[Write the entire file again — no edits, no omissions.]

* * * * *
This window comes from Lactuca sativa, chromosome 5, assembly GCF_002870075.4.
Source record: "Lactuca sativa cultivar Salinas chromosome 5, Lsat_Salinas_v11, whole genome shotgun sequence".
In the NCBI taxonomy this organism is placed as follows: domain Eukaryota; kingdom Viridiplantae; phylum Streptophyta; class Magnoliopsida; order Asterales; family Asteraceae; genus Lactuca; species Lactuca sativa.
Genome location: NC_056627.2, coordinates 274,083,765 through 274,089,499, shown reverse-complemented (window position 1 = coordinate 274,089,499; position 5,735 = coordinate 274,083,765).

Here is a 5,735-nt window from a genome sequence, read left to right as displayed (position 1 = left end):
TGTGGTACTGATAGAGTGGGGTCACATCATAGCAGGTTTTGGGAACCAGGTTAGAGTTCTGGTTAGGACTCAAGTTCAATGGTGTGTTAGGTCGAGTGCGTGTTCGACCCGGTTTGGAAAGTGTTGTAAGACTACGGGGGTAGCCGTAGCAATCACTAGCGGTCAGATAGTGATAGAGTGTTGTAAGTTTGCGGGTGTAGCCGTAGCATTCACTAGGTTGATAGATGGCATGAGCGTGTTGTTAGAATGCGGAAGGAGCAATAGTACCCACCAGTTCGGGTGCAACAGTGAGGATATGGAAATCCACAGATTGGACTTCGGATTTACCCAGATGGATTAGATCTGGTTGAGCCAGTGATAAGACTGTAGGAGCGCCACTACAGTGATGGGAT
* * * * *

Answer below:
This window comes from Lactuca sativa, chromosome 5, assembly GCF_002870075.4.
Source record: "Lactuca sativa cultivar Salinas chromosome 5, Lsat_Salinas_v11, whole genome shotgun sequence".
In the NCBI taxonomy this organism is placed as follows: domain Eukaryota; kingdom Viridiplantae; phylum Streptophyta; class Magnoliopsida; order Asterales; family Asteraceae; genus Lactuca; species Lactuca sativa.
Genome location: NC_056627.2, coordinates 274,083,765 through 274,089,499, shown reverse-complemented (window position 1 = coordinate 274,089,499; position 5,735 = coordinate 274,083,765).

Here is a 5,735-nt window from a genome sequence, read left to right as displayed (position 1 = left end):
TGTGGTACTGATAGAGTGGGGTCACATCATAGCAGGTTTTGGGAACCAGGTTAGAGTTCTGGTTAGGACTCAAGTTCAATGGTGTGTTAGGTCGAGTGCGTGTTCGACCCGGTTTGGAAAGTGTTGTAAGACTACGGGGGTAGCCGTAGCAATCACTAGCGGTCAGATAGTGATAGAGTGTTGTAAGTTTGCGGGTGTAGCCGTAGCATTCACTAGGTTGATAGATGGCATGAGCGTGTTGTTAGAATGCGGAAGGAGCAATAGTACCCACCAGTTCGGGTGCAACAGTGAGGATATGGAAATCCACAGATTGGACTTCGGATTTACCCAGATGGATTAGATCTGGTTGAGCCAGTGATAAGACTGTAGGAGCGCCACTACAGTGATGGGAT